Why is Five a Crowd in the Market Share Attraction Model: The Dynamic Stability of Competition

28 Pages Posted: 6 Sep 2001  

Paul Farris

University of Virginia - Darden School of Business

Phillip E. Pfeifer

University of Virginia - Darden School of Business

David Reibstein

Marketing Science Institute; University of Pennsylvania - Marketing Department

Erjen van Nierop

Carnegie Mellon University - David A. Tepper School of Business; Erasmus Research Institute of Management (ERIM); Tinbergen Institute

Date Written: August 2001

Abstract

As economists have increasingly accepted the notion that non-equilibrium behavior may be a reflection of the real world, interest has grown in modeling the emergence of turbulence as well as equilibrium. Earlier work by two of the authors used simulation to conduct a non-equilibrium analysis of a market where customer reaction followed the market share attraction model. These simulations demonstrated that even the relatively simple competitive behavior of optimizing one's own spending levels could lead to surprising instability. Optimizing one's own spending requires either that firms use their competitors' last-period budgets and the MSA model to determine a profit-maximizing budget for the next period or that firms use current dollar marketing-dollar profit response to set budgets for next period. Application of either logic will lead to dynamic instability when the number of competitors exceeds a threshold level of four. This study provides an analytical explanation for the emergence of this instability and demonstrates the relationship between this system of competing firms and the standard logistic map. This work also extends the original model formulation to identify conditions that affect the existence or level of the instability thresholds.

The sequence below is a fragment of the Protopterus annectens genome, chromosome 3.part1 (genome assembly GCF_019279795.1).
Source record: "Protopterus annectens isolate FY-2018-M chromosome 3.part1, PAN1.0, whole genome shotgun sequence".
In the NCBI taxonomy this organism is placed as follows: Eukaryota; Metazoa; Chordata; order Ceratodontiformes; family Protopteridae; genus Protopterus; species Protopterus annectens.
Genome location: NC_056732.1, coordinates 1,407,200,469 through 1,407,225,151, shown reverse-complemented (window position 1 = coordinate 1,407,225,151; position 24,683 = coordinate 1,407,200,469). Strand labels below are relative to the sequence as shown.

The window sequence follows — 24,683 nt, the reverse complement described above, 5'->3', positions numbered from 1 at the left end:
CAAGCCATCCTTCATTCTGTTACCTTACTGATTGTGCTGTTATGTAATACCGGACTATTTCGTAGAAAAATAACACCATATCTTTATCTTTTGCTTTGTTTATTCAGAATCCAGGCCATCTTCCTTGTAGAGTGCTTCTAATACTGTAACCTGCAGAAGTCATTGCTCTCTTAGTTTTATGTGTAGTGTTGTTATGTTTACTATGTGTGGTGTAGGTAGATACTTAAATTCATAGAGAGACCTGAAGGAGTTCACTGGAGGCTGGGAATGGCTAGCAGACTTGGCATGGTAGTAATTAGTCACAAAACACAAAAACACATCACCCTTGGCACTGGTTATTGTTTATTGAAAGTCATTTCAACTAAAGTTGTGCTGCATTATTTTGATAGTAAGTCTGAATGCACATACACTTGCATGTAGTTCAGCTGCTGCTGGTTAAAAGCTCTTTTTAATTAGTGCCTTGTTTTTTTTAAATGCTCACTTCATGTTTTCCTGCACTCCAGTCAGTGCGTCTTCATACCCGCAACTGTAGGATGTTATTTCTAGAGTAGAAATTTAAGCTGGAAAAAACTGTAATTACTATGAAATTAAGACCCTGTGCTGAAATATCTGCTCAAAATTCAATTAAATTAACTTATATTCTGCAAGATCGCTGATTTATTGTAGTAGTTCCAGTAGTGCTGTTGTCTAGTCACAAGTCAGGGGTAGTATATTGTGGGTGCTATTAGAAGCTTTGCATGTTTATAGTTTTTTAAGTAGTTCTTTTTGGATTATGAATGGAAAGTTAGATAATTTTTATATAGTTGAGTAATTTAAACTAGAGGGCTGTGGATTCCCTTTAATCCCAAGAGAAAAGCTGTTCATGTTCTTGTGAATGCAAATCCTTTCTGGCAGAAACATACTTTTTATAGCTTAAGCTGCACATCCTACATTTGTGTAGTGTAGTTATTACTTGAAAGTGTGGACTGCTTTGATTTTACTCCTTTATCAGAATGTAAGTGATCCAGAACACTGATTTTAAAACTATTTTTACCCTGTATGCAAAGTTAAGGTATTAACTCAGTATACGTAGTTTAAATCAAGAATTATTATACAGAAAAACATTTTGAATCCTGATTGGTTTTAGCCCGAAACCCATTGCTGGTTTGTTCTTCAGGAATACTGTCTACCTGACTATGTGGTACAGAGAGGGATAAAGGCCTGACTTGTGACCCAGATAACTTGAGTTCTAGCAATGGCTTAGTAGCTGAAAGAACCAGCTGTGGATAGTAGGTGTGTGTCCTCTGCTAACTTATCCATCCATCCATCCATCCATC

Suggested Citation

Farris, Paul and Pfeifer, Phillip E. and Reibstein, David and van Nierop, Erjen, Why is Five a Crowd in the Market Share Attraction Model: The Dynamic Stability of Competition (August 2001). Darden Business School Working Paper No. 01-21. Available at SSRN: https://ssrn.com/abstract=282535 or http://dx.doi.org/10.2139/ssrn.282535

Paul Farris (Contact Author)

University of Virginia - Darden School of Business ( email )

P.O. Box 6550
Charlottesville, VA 22906-6550
United States
434-924-0524 (Phone)

HOME PAGE: http://www.darden.virginia.edu/faculty/farris.htm

Phillip E. Pfeifer

University of Virginia - Darden School of Business ( email )

P.O. Box 6550
Charlottesville, VA 22906-6550
United States
434-924-4803 (Phone)

HOME PAGE: http://www.darden.virginia.edu/faculty/Pfeifer.htm

David Reibstein

Marketing Science Institute ( email )

1000 Massachusetts Ave.
Cambridge, MA 02138-5396
United States

University of Pennsylvania - Marketing Department

700 Jon M. Huntsman Hall
3730 Walnut Street
Philadelphia, PA 19104-6340
United States

Erjen Van Nierop

Carnegie Mellon University - David A. Tepper School of Business ( email )

5000 Forbes Avenue
Pittsburgh, PA 15213-3890
United States

Erasmus Research Institute of Management (ERIM)

P.O. Box 1738
3000 DR Rotterdam
Netherlands

Tinbergen Institute ( email )

P.O. Box 1738
3000 DR Rotterdam
Netherlands

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